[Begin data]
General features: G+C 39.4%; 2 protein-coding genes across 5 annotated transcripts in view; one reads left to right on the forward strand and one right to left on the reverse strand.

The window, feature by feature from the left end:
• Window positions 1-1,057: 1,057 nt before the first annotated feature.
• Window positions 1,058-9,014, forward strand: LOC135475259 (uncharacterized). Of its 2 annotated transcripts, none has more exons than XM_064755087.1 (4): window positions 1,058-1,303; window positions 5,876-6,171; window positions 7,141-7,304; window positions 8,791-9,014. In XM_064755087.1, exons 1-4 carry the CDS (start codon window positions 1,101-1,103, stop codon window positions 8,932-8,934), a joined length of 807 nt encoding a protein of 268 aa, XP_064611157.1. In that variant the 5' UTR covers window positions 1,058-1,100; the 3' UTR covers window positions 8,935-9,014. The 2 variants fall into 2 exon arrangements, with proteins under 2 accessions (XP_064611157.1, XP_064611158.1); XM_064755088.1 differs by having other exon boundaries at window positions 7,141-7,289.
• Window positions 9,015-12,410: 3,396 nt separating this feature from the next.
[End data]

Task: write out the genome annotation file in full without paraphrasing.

General features: G+C 39.4%; 2 protein-coding genes across 5 annotated transcripts in view; one reads left to right on the forward strand and one right to left on the reverse strand.

The window, feature by feature from the left end:
• Window positions 1-1,057: 1,057 nt before the first annotated feature.
• Window positions 1,058-9,014, forward strand: LOC135475259 (uncharacterized). Of its 2 annotated transcripts, none has more exons than XM_064755087.1 (4): window positions 1,058-1,303; window positions 5,876-6,171; window positions 7,141-7,304; window positions 8,791-9,014. In XM_064755087.1, exons 1-4 carry the CDS (start codon window positions 1,101-1,103, stop codon window positions 8,932-8,934), a joined length of 807 nt encoding a protein of 268 aa, XP_064611157.1. In that variant the 5' UTR covers window positions 1,058-1,100; the 3' UTR covers window positions 8,935-9,014. The 2 variants fall into 2 exon arrangements, with proteins under 2 accessions (XP_064611157.1, XP_064611158.1); XM_064755088.1 differs by having other exon boundaries at window positions 7,141-7,289.
• Window positions 9,015-12,410: 3,396 nt separating this feature from the next.